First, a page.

When the Springboks won the cup in 1995, Mhambi was dancing in the streets along with black and white South Africans, brimming with positive hope for the future of our young democracy.

How different it would feel 12 years later. Hlophe, Selebi, Manto and manifold other ghosts haunt our country. Mhambi thought to himself, is this the last time South Africa celebrates, ever? What does this victory mean? Is it but a parting shot? A blip in our terminal decline? After all just the night before the victory reggae star Lucky Dube had been shot.

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James said...

I was interested in your "farce" comment and a few days back probably would have agreed that that was how most people felt. But I was travelling this last weekend, so wound up watching the RWC final in a dodgy pub in rural Natal.....and something really surprised me. The vast majority of the people in the pub were middle aged whites (there were maybe two black faces in the whole place - staff excluded). And every time Mbeki appeared on TV (singing the national anthem, shaking players hands, etc), a large part of the crowd cheered - for Mbeki. That really was not the response I expected and it actually really threw me.

I'm a white SA and I've never found Mbeki's discourse on race alienating at all - but I guess I also assumed that I must be the only one, because there have been so many vocal objectors. But this last weekend actually made me wonder what the majority of whites really think about him. I have a hunch that seeing him lifted on the players shoulders might actually have been a great moment for a lot of people.....

Wessel said...

Hi James, Mbeki signalled his world view with his two nations speech early on in his presidency. Throughout Mbeki's presidency the idealogy has been that there is only one way to be African and that is black. Others have to adopt blackness to be true South Africans.

Since then he and his ministers played the race card every time they came in for citicism, Mbeki being the most paranoid example. He said that fears of crime are in fact a smokescreen of white fear of blacks.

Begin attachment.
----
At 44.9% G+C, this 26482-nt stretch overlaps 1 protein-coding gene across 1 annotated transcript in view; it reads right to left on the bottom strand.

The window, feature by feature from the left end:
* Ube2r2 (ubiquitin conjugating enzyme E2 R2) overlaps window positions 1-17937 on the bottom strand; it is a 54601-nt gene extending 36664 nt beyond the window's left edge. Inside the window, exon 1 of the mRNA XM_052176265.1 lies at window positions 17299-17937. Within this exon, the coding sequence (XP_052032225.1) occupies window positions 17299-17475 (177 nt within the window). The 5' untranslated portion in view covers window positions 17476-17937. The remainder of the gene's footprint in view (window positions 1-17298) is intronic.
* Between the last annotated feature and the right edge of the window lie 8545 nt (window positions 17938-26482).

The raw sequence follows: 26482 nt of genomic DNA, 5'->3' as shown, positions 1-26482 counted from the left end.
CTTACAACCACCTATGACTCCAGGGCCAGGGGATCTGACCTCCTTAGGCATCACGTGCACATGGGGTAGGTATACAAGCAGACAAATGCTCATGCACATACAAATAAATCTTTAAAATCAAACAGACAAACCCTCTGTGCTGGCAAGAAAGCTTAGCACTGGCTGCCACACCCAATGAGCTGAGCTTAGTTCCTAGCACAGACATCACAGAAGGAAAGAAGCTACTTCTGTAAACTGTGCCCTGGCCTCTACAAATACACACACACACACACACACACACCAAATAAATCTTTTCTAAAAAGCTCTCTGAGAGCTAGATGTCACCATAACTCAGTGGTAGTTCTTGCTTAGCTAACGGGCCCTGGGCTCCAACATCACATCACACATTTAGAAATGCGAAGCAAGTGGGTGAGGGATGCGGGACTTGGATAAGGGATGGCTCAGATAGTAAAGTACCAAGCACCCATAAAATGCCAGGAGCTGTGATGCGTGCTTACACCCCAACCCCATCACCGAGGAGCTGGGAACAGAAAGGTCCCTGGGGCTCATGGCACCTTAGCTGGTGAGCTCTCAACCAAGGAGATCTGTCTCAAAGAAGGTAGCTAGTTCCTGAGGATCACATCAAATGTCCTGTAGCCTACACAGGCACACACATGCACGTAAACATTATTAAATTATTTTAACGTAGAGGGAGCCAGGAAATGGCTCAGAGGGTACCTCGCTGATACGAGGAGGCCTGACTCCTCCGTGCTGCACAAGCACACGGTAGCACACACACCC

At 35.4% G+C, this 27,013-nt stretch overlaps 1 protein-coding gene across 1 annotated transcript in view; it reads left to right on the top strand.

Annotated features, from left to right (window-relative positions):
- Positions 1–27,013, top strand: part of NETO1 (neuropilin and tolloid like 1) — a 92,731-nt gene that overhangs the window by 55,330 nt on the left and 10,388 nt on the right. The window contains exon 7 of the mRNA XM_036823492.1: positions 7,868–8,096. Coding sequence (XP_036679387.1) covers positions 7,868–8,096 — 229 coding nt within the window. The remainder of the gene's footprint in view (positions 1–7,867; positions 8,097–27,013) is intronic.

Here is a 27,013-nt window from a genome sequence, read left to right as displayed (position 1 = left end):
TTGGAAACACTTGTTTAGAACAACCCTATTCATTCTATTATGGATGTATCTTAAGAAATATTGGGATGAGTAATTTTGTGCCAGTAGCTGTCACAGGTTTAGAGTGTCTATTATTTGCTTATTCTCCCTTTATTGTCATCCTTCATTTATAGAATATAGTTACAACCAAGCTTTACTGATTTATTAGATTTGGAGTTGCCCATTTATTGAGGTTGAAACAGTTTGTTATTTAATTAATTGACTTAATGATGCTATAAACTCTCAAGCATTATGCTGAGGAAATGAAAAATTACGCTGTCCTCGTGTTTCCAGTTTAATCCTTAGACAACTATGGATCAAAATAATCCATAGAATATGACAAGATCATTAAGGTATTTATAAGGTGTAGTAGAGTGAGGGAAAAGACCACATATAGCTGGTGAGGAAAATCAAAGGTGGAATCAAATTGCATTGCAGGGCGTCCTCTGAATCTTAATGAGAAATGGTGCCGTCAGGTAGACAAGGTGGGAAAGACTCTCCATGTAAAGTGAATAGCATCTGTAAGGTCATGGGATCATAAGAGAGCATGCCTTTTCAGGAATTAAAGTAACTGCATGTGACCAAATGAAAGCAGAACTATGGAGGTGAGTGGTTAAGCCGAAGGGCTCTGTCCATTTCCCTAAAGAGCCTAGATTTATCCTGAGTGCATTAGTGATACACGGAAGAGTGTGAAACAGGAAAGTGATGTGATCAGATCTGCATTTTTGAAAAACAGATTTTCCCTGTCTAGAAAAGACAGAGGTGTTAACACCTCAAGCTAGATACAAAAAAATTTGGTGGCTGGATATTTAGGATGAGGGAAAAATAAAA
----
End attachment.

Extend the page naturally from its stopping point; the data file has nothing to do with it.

His administration has rewarded blind loyalty, encouraged racial solidarity at the cost of the rule of law, and self enrichment.

It has amazed me for some time how positively white South Africa perceive Mbeki. Mostly this support has coalesed around his hands off approach to the economy. After all, by and large whites have gotten rich through Mbeki's right wing economic policies.

How on earth could Jacob Zuma be a worse president? Theoretically I suppose that's possible. But Mbeki will be a hard act to follow. He is after all responible for the death of at least 300,000 South Africans.

James said...

Hi Wessel,

Well, agree with you that the danger a JZ presidency poses has been overdone…… :-) However:

On the Two Nations speech subject, I went back and read the speech and nowhere do I see him putting forward the argument that to be truly African, you need to be black. For the most part he seems to be tackling a very thorny subject in a, I thought, reasonably magnanimous way:

He begins by reaffirming the Constitutional value that “South Africa belongs to all who live in it, united in our diversity" and goes on to say “there are, indeed, significant numbers of people in our society, including people among the white and Afrikaner community who, by word and deed, have demonstrated a real commitment to the translation of the vision of national unity and reconciliation into reality.”

I don’t find anything offensive or divisive in his argument that there are two very separate South African societies: one relatively prosperous and one trapped in under-development and poverty. And certainly in 1998, race would have played a large determining factor in which one of the societies one belonged to (although I believe it is less of a factor in 2007). Nor do I find anything controversial in his assertion that the richer members of society should underwrite the expense of developing the poorer sections of society – isn’t that a basic social democratic principle?

Then, regarding your comment “he said that fears of crime are in fact a smokescreen of white fear of blacks”, I assume that you’re referring to the ANC Today letter on 16 March. But even there the majority of the controversial statements in the letter about the relationship between the perception of crime and white racism were direct quotes from Nelson Mandela.

Even where Mbeki does talk about whites living in fear of blacks, he is at pains to point out that he is not generalising (“by no means everybody who is white”).

And again, he ends the letter making an approving reference to “the dreams of our youth for a new South Africa that truly belongs to all who live in it, united in their diversity”.

The huge irony to me is that Mbeki anticipated the fact that he would be accused of lashing out at whites, saying “the fact of unacceptably high levels of crime in our country is not in dispute. Nevertheless, in the light of what follows, none among us should be surprised when, as is customary, those who are determined to avoid confronting the difficult issues we raise in this Letter [i.e. the fact that freedom from racism is a fundamental right], seek to divert attention away from discussing the relationship between racism and the perception of crime, by falsely and dishonestly claiming that I am trying to deny or minimise the seriousness of the incidence of crime in our country.”